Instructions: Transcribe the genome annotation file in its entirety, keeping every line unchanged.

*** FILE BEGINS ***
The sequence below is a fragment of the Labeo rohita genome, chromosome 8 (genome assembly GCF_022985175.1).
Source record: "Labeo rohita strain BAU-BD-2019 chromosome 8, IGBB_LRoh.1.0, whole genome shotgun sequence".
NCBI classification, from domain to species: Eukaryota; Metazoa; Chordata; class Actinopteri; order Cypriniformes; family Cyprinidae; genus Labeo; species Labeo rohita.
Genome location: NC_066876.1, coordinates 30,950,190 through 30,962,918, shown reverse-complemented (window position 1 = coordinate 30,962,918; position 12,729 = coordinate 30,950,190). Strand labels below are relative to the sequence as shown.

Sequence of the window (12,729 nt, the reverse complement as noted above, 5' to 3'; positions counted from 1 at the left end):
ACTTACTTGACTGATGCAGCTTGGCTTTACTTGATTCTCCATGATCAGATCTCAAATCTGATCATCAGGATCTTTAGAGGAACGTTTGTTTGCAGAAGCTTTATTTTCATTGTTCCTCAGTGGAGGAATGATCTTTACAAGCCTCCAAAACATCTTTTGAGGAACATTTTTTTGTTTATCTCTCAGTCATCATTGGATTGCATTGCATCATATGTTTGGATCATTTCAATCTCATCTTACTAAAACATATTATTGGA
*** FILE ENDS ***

The sequence below is a fragment of the Labeo rohita genome, chromosome 8 (genome assembly GCF_022985175.1).
Source record: "Labeo rohita strain BAU-BD-2019 chromosome 8, IGBB_LRoh.1.0, whole genome shotgun sequence".
NCBI classification, from domain to species: Eukaryota; Metazoa; Chordata; class Actinopteri; order Cypriniformes; family Cyprinidae; genus Labeo; species Labeo rohita.
Genome location: NC_066876.1, coordinates 30,950,190 through 30,962,918, shown reverse-complemented (window position 1 = coordinate 30,962,918; position 12,729 = coordinate 30,950,190). Strand labels below are relative to the sequence as shown.

Sequence of the window (12,729 nt, the reverse complement as noted above, 5' to 3'; positions counted from 1 at the left end):
ACTTACTTGACTGATGCAGCTTGGCTTTACTTGATTCTCCATGATCAGATCTCAAATCTGATCATCAGGATCTTTAGAGGAACGTTTGTTTGCAGAAGCTTTATTTTCATTGTTCCTCAGTGGAGGAATGATCTTTACAAGCCTCCAAAACATCTTTTGAGGAACATTTTTTTGTTTATCTCTCAGTCATCATTGGATTGCATTGCATCATATGTTTGGATCATTTCAATCTCATCTTACTAAAACATATTATTGGA